Biden Plan to Improve the 401(k) Does the Opposite

I’ve written a couple of recent columns on fixes needed to restore the value of 401(k) and other deferred tax retirement plans for young median-wage workers. The presidential campaign of Joe Biden and Kamala Harris has a proposal aimed at that issue. It’s a step almost exactly in the wrong direction.

Under current policy, standard deferred tax retirement plans, including 401(k)s, IRAs and other variants, are taxed at distribution time rather than contribution time. (“Roth” variants do not have this feature.) Biden-Harris propose to tax the plans at both contribution and distribution, and to offer a refundable tax credit to make up for the double taxation. The idea is justified on the basis of fairness, since avoiding tax at contribution time is worth only 12% to most middle-income workers, but 37% for the highest-income workers.

This represents a common misconception, which is that the tax advantage of 401(k)s lies in the fact that contributions are not taxed. But if you make a $100 contribution, and it doubles in value by retirement, and you are in the same—say 12%—bracket both times, it doesn’t matter if you pay tax at the beginning and have $88 double to $176, or pay tax at the end and have $100 double to $200, which is $176 after paying 12% tax.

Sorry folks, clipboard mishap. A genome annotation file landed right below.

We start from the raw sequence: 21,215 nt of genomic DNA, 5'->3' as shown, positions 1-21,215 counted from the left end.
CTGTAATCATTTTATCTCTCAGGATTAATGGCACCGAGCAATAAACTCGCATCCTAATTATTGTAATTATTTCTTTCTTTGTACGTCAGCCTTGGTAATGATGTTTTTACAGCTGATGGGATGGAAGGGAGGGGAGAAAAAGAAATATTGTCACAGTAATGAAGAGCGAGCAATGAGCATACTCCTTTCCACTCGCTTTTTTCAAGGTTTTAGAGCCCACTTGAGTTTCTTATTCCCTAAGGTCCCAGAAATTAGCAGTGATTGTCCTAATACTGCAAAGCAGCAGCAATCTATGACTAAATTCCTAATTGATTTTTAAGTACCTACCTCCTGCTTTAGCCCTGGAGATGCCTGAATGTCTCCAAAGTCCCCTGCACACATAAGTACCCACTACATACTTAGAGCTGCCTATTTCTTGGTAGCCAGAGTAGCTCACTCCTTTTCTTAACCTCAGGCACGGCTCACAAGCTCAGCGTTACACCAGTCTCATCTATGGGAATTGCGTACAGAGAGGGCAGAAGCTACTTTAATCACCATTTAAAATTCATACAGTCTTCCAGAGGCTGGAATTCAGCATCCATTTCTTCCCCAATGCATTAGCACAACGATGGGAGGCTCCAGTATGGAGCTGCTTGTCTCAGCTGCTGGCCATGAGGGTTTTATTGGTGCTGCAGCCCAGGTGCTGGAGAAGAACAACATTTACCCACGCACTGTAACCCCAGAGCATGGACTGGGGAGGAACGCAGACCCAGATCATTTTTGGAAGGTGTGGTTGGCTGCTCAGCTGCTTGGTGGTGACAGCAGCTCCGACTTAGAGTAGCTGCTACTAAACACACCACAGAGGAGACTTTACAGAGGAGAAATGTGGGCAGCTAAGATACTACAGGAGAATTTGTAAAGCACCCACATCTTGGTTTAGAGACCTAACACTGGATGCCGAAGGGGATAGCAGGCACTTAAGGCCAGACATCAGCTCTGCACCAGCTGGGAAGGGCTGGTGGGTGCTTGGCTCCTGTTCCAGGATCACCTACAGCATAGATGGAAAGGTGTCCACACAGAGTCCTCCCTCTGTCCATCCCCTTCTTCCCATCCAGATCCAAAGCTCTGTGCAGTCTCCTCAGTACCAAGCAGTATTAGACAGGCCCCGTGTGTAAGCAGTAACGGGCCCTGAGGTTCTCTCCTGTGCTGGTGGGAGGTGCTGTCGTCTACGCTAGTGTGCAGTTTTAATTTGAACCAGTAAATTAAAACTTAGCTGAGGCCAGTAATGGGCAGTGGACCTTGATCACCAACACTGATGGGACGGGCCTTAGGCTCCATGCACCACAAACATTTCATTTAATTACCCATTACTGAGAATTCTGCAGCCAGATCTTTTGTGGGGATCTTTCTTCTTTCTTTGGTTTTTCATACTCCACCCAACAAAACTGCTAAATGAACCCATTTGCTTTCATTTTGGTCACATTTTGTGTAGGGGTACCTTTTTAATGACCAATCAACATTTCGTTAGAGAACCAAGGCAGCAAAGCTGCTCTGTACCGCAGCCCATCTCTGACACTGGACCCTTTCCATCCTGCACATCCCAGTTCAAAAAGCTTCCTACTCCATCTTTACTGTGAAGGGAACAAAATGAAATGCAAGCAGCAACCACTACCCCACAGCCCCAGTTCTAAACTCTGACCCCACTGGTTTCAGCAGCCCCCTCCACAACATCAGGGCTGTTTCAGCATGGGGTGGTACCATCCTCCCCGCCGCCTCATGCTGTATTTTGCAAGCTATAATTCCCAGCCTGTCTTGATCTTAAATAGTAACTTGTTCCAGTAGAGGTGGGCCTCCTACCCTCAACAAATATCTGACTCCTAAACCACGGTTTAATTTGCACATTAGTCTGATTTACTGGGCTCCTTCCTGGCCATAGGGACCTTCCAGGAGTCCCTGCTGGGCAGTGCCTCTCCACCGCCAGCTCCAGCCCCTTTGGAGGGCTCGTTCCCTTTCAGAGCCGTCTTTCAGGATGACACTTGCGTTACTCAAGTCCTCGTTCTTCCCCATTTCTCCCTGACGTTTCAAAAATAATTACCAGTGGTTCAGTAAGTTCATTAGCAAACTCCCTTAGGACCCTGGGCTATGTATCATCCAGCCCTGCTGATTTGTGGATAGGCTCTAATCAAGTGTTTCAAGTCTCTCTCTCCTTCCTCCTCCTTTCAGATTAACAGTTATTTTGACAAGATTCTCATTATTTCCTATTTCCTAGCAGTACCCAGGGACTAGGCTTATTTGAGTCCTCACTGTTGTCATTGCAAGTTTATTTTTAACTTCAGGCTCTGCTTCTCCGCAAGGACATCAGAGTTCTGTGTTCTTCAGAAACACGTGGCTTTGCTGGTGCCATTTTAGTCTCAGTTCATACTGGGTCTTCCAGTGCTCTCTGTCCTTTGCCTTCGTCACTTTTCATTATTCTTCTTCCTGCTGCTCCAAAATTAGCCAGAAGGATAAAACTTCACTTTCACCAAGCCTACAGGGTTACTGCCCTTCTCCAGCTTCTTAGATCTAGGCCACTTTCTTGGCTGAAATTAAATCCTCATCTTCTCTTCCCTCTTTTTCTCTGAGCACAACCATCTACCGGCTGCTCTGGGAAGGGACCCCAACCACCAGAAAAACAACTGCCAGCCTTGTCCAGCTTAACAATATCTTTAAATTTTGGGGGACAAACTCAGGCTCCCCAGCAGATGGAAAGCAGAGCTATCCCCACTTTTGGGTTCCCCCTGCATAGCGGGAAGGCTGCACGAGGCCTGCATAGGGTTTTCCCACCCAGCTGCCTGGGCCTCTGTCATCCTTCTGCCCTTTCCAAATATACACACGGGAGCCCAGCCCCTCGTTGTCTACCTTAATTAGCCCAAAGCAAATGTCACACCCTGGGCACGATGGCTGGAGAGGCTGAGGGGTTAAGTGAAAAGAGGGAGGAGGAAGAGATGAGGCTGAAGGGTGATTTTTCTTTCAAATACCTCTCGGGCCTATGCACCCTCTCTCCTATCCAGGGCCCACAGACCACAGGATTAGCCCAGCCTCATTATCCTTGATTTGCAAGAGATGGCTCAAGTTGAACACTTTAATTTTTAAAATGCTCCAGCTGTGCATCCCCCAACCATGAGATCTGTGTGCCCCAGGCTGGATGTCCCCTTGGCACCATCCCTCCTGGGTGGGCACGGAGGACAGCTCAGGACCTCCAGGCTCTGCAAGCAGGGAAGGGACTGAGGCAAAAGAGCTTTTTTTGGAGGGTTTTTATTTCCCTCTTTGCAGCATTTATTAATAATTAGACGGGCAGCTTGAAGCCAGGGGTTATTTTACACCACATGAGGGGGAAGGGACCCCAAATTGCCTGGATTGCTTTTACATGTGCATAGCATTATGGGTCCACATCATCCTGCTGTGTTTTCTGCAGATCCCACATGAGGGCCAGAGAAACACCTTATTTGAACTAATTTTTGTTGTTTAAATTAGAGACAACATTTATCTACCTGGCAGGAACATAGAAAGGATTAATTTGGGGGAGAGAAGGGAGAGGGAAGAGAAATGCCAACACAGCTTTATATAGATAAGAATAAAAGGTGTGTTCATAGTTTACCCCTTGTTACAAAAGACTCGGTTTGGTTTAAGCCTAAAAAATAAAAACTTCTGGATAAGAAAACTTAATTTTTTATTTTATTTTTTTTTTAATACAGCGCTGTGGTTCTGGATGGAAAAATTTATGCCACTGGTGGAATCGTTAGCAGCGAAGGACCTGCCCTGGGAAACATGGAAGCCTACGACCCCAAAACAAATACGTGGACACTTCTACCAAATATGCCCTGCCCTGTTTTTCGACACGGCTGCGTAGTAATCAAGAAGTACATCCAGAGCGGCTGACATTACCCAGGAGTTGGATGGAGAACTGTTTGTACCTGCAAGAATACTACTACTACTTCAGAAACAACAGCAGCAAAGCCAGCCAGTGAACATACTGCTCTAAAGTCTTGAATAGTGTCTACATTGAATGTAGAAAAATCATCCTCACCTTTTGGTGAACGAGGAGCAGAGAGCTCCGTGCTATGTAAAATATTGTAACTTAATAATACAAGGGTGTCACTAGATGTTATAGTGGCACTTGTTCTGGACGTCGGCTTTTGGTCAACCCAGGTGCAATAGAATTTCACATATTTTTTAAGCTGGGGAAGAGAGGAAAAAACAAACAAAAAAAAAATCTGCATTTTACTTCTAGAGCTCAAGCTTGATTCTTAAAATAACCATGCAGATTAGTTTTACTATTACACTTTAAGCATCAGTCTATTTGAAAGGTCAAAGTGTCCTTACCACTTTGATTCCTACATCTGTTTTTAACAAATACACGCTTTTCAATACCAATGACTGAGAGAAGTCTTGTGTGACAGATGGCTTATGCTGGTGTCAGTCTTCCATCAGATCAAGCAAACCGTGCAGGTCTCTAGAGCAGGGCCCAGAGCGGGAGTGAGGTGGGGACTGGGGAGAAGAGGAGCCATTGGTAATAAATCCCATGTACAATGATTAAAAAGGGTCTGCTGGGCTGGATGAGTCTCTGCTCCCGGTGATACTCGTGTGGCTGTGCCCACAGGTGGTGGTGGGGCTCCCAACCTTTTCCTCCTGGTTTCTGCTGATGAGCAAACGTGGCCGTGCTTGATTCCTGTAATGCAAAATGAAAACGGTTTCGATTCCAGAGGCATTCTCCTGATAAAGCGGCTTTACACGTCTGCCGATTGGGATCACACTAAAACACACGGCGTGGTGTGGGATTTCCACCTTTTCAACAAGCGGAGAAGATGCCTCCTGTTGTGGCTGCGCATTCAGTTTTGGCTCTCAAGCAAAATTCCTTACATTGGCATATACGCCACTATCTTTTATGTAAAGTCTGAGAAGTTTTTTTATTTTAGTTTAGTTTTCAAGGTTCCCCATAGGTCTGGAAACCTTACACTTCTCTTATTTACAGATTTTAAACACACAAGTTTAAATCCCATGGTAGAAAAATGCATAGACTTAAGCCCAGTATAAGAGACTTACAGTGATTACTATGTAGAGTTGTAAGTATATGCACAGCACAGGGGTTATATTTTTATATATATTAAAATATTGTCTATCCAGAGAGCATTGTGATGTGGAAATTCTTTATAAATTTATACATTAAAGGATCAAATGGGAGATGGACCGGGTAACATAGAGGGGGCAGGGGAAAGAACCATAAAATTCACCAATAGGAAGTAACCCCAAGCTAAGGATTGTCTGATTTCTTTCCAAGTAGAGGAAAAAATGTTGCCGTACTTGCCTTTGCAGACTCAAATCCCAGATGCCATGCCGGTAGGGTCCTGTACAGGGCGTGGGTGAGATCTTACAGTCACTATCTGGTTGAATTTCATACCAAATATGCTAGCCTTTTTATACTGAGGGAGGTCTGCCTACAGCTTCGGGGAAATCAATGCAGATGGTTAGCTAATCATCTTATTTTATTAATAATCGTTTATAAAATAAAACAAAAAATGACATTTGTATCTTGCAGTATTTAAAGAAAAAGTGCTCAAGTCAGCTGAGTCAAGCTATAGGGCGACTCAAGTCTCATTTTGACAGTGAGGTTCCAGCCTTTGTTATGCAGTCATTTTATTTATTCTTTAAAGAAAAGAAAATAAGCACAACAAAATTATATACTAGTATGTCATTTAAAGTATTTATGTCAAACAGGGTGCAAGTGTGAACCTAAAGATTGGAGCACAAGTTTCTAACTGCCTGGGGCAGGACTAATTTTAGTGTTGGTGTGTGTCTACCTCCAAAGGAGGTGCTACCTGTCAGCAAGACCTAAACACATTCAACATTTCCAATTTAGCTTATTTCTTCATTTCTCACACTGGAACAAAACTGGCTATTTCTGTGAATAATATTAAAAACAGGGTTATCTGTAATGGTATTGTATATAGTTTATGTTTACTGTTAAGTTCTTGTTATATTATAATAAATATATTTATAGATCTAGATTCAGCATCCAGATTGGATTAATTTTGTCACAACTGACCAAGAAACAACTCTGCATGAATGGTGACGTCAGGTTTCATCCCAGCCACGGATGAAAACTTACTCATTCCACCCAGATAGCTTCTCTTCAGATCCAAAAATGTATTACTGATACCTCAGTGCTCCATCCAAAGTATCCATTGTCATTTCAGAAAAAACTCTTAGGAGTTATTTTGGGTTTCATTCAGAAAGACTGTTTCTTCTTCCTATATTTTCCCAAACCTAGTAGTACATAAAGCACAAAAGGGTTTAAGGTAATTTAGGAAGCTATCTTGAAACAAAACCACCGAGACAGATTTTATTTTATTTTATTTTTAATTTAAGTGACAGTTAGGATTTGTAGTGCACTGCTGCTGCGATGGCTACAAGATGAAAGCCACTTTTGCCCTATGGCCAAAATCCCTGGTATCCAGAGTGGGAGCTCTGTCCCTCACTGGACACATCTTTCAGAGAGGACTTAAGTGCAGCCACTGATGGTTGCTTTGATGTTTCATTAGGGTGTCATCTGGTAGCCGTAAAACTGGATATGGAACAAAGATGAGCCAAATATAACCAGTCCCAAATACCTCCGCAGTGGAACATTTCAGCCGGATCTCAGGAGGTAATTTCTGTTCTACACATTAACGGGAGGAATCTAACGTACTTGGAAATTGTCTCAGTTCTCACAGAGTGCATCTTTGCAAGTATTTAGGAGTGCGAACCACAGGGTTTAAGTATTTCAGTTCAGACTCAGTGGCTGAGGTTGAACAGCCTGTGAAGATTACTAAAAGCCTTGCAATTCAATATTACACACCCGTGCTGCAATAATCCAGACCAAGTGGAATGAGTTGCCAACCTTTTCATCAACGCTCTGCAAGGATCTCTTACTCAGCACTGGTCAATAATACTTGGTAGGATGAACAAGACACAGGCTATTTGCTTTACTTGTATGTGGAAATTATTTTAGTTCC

Using data from the Bureau of Labor Statistics we see that the bottom quartile of households average near-zero marginal federal, State and local income tax rates over their working years and in retirement. Second quartile households, about $35,000 to $52,000 annual income, average about 10% during working years and 3% in retirement, so they gain 7% of the total 401(k) account value by paying at distribution rather than contribution time. The third quartile pays 18% while working and 15% in retirement, so they gain 3%. The top quartile, above $80,000, pay 26% while working and 32% in retirement, so they lose 6% by deferral.